Gambia 24 March
Having heard all about some friend’s recent trips to The Gambia and the earliness of the Easter holidays, we decided to make some last minute arrangements to spend a week there. I managed to find a package run by Thomas Cook at the Senegambia Hotel through Co-operative Travel for Monday 24th – 31st March. The hotel comes highly recommended as the place for birders to stay; I concur. The standard of the hotel is pretty standard but definitely one of the better ones in the country.
The next challenge was to gen up on what we were likely to see. Getting trip reports from late March was impossible – everyone goes between October and January, with a few into February. The weather at that time of year was set to be hot and sunny with no rain but at least the humidity wouldn’t be too bad. I got the name of a guide from our friends and contacted him via e-mail. I was surprised that he was available but when we got there we realised just how few birders there were at that time of year. We booked his services for the duration of our stay.
The flight from Manchester took 6 ¾ hours: the transition from freezing temperatures in Blackburn to the dry heat of The Gambia was startling! We’d got a little money changed before we got there (D100 notes) for the taxi ride to the Hotel (D500 + tips). I advise you keep hold of your bags as there will be a myriad of porters trying to take them from you so that they can wheel them to the taxi – they expect a £1 tip as you won’t have any small notes – we had three try to ‘help’. Having said that, they were all very friendly. The ride to the hotel took about 15 minutes and was smooth (I told the driver he would only get a tip if we had a smooth journey).
We started to see many of he birds that would become rather familiar to us over the next few days: Black Kites, Hooded Vultures, Pied Crows were all immediately obvious along with the doves perched everywhere (later determined to be Red-eyed and Laughing). Piapiacs also put in an appearance and a distant raptor was almost certainly a Black-winged Kite.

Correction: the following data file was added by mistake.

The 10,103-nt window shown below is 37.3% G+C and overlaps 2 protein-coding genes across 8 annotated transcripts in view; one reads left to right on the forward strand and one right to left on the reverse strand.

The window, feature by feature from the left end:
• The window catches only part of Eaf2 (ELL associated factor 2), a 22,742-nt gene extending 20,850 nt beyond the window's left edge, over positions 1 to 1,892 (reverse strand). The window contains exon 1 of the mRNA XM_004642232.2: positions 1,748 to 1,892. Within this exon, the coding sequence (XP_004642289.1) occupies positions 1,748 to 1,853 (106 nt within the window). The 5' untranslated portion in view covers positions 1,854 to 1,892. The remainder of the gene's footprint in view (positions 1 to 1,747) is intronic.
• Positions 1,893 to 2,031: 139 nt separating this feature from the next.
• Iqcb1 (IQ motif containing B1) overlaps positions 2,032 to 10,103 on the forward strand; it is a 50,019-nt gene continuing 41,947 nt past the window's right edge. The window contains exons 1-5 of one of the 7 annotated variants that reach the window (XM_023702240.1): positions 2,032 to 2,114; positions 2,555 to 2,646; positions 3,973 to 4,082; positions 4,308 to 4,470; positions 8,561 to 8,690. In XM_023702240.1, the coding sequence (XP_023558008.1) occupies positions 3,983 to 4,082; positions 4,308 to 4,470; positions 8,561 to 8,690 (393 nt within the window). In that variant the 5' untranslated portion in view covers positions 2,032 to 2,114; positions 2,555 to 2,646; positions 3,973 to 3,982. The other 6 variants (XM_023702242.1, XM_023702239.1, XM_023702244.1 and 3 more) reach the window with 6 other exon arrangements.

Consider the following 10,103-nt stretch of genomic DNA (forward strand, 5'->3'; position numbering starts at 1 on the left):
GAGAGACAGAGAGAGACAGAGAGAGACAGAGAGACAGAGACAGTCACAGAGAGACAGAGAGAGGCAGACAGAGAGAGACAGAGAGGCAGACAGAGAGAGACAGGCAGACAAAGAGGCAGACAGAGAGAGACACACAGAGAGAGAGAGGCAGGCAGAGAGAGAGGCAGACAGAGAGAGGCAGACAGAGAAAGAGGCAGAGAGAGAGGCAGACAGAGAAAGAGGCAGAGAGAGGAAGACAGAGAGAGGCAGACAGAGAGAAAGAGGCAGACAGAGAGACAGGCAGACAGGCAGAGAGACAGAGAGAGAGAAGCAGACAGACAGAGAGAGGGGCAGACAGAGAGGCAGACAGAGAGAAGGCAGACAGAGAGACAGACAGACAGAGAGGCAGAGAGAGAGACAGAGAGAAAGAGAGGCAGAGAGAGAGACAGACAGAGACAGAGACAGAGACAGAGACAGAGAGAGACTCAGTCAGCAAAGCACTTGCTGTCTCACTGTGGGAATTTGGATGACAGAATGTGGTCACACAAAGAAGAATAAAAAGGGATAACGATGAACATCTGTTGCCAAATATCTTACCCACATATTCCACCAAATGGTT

At the hotel we were immediately pounced upon by more porters. We checked in and were taken to our garden room (Drongo21) through the magnificent gardens that were full of bird song even at 2:30 in the afternoon. We freshened up (quickly), unpacked the bins and guide books and set off to find the bar and somewhere to watch birds and get familiar with the commoner ones.
The hotel grounds are full of birds. We saw some 54 species from the grounds of the hotel during our stay and that was mainly down to a few minutes in the morning or late in the day. Red-eyed Doves and Laughing Doves abound as do the noisy flocks of Village Weavers. A flock of Bronze Manikins fed in the tree outside our balcony. We ordered some much needed refreshment and settled down to watch the almost tame Cattle Egrets and Hooded Vultures as they came down to drink from the numerous leaky taps. Next to the bar area there was a quiet patch of vegetation with no passing tourists. Here we saw our first male Beautiful Sunbird in song sat next to a Broad-billed Roller. Brown Babblers picked up scraps from around the tables and the racket in the nearby thicket was caused by two Black-capped Babblers and our first Senegal Coucal.
Further round we met the specialities of the gardens; White-crowned Robin Chat (up to two daily) and Yellow-crowned Gonolek. Grey plantain Eater and Red-billed Hornbill were next along with African Thrushes and the ubiquitous Common Bulbul. Green Wood-hoopoes called from the palms.
We needed a bit of a rest so having had an initial burst of adrenalin and we got ready to meet Tijan, our guide to arrange our next few days.